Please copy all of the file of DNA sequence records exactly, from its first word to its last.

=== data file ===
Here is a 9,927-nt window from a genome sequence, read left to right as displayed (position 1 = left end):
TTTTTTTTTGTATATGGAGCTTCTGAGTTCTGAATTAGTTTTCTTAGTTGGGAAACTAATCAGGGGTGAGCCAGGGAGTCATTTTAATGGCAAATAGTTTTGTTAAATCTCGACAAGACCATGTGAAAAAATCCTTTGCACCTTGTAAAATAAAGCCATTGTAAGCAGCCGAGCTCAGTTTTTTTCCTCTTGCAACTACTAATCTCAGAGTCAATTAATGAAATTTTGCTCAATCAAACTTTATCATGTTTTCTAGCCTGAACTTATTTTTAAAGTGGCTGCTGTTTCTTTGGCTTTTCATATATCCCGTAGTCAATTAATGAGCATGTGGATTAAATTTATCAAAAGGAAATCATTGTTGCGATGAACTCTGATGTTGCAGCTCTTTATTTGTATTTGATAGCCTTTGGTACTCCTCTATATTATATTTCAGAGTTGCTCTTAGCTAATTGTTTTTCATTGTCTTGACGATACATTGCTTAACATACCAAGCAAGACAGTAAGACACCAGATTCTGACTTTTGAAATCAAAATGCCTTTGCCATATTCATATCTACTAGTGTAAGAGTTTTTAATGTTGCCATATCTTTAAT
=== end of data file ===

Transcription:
Here is a 9,927-nt window from a genome sequence, read left to right as displayed (position 1 = left end):
TTTTTTTTTGTATATGGAGCTTCTGAGTTCTGAATTAGTTTTCTTAGTTGGGAAACTAATCAGGGGTGAGCCAGGGAGTCATTTTAATGGCAAATAGTTTTGTTAAATCTCGACAAGACCATGTGAAAAAATCCTTTGCACCTTGTAAAATAAAGCCATTGTAAGCAGCCGAGCTCAGTTTTTTTCCTCTTGCAACTACTAATCTCAGAGTCAATTAATGAAATTTTGCTCAATCAAACTTTATCATGTTTTCTAGCCTGAACTTATTTTTAAAGTGGCTGCTGTTTCTTTGGCTTTTCATATATCCCGTAGTCAATTAATGAGCATGTGGATTAAATTTATCAAAAGGAAATCATTGTTGCGATGAACTCTGATGTTGCAGCTCTTTATTTGTATTTGATAGCCTTTGGTACTCCTCTATATTATATTTCAGAGTTGCTCTTAGCTAATTGTTTTTCATTGTCTTGACGATACATTGCTTAACATACCAAGCAAGACAGTAAGACACCAGATTCTGACTTTTGAAATCAAAATGCCTTTGCCATATTCATATCTACTAGTGTAAGAGTTTTTAATGTTGCCATATCTTTAAT